Baptism of fire looming for Schmidt
New Irish coach expresses concerns over Sexton’s workload and implications for others tempted by Top 14
Head coach Joe Schmidt address the Ireland rugby squad during their training session at Carton House in Co Kildare yesterday. Photograph: Dan Sheridan/Inpho
Ireland head coach Joe Schmidt addressing a press conference at the Ireland rugby squad’s Carton House base in Co Kildare yesterday. Photograph: Dan Sheridan/Inpho
As an indicator of the intensity of the two-day get-together with an extended Ireland squad in Carton House, the recently-installed Ireland head coach had almost lost his voice. As he hoarsely admitted, Joe Schmidt is a little out of practice at this coaching lark.
We can take it therefore, for his first on-field sessions since signing off with Leinster, Schmidt was in full voice, and the players have been taken aback by Schmidt’s presence, precision and attention to detail.
The breakdown area, and the work each and every one of them had done there to date in their provincial games, received the most attention.
Adapting to less day-to-day involvement, and a schedule curtailed from up to 33 games per season to 10, and all of them cup finals, is one issue, not least with a Guinness Series against Samoa, Australia and New Zealand starting in seven weeks.
Then there is Jonny Sexton having played seven games (five from the start) in six weeks for Racing Metro, although it was decidedly helpful Sexton was again in attendance.
Sexton’s game time is also a concern in the context of Racing’s acute interest in Seán O’Brien, and Jamie Heaslip also being out of contract at the end of the season.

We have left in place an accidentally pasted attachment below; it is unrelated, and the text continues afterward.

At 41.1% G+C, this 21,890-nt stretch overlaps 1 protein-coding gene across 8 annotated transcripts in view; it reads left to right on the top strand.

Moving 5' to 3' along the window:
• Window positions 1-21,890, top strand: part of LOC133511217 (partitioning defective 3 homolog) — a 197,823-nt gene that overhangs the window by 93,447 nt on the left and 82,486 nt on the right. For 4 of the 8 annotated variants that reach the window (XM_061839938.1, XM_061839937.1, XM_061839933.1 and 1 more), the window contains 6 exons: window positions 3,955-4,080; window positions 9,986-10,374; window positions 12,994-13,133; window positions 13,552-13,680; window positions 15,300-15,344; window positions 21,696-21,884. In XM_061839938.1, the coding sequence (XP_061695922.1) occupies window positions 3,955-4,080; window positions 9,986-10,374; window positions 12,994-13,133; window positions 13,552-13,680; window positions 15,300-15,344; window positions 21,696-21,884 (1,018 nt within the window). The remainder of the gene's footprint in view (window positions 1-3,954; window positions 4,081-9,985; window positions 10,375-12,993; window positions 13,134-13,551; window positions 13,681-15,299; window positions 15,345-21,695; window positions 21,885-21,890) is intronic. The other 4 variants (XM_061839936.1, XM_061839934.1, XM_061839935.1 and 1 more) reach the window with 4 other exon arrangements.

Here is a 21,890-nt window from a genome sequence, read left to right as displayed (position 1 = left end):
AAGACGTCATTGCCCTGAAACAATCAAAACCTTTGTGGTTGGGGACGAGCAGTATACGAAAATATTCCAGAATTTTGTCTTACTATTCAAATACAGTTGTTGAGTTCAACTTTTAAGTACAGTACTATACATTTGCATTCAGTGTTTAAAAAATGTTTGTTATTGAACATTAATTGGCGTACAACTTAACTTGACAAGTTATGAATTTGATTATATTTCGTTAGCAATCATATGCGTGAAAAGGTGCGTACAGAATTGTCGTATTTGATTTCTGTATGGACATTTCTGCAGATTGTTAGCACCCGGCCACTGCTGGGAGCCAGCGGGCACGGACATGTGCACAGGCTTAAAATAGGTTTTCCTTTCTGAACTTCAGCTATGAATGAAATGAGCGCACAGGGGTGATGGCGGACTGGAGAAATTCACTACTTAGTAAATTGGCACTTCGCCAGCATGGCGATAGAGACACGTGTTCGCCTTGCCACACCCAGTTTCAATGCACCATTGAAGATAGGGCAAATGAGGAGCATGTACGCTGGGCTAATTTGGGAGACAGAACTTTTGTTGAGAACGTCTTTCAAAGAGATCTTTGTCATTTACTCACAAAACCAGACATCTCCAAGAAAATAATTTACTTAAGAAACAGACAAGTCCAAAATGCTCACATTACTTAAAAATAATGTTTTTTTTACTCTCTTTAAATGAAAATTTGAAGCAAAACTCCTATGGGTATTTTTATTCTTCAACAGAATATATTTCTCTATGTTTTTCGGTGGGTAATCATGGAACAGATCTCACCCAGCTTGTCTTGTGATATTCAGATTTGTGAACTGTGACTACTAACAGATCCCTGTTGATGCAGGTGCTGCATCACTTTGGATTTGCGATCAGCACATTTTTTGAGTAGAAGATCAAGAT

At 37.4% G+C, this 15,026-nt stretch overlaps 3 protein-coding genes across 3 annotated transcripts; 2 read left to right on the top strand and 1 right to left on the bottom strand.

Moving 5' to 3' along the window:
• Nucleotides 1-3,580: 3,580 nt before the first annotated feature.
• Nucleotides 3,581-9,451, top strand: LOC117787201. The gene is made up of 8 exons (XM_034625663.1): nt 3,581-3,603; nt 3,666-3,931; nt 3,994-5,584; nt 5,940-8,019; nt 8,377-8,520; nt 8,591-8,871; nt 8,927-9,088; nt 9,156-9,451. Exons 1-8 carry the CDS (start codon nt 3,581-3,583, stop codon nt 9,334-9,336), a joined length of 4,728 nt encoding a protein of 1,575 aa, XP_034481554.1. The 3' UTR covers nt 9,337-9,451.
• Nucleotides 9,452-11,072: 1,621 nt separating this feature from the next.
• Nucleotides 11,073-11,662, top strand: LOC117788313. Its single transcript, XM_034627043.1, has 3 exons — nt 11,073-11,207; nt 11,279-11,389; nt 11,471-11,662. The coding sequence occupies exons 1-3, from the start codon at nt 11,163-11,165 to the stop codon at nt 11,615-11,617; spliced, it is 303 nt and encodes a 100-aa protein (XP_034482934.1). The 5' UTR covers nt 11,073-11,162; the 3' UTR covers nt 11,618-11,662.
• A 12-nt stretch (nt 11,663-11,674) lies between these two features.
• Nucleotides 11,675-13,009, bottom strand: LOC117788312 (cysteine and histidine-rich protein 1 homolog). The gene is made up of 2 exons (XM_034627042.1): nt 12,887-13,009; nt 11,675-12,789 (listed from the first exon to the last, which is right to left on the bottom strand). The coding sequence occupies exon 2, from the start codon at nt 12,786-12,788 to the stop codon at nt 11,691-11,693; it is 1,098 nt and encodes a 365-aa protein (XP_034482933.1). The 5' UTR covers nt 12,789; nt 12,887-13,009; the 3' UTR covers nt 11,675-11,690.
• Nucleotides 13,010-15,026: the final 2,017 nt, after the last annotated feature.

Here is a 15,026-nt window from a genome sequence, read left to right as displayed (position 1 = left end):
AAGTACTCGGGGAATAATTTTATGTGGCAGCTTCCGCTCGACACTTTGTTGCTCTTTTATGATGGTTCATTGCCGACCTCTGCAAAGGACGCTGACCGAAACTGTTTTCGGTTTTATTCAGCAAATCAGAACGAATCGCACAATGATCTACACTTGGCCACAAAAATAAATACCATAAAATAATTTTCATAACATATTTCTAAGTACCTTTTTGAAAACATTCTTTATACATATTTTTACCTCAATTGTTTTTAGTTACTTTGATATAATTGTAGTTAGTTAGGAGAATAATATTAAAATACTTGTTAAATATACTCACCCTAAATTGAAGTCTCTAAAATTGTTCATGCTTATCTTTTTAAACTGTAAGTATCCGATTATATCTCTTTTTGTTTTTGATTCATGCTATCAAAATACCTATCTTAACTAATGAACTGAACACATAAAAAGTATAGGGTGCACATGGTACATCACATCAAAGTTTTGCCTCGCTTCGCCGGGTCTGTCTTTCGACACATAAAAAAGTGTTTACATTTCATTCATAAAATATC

“He’s enjoyed his seven games in six weeks,” noted Schmidt in welcoming Sexton into this camp and, he hopes, two weeks out from the Samoan game, albeit with the rider: “I haven’t enjoyed the fact he has played seven games in six weeks, to be honest.”
Flanked by defence coach Les Kiss and new forwards coach John Plumtree, Schmidt added: “They are getting great value out of him (Sexton), not just in minutes played but his kicking has been really consistent.
“He’s shown his attacking prowess and his decision-making is something that makes him, I think, a superb player.
“He is also good at gelling a group together, although that has been a little bit more difficult with the language, but he is really positive.”
Clearly concerned at the heightened threat from the Top 14, Schmidt also observed: “For Jamie Heaslip, Seán O’Brien and those sort of players, with the amount of collisions they are involved in, in a game, would they benefit from seven games in six weeks? Absolutely not.
“In the end the club they were at wouldn’t benefit either because they would end up breaking them if they used them to that degree.
“Certainly it wouldn’t benefit us. It would be a concern for us if they are over-utilised in that matter. If they can be kept in the country that is a massive advantage for us.”
As when he was at Leinster, he will not be involved in the negotiations.
“The wheels are in motion but while some people may feel those wheels need to be greased a little bit, sometimes it’s not from the IRFU end that things stall. I know on some occasions that’s been a sticking point.”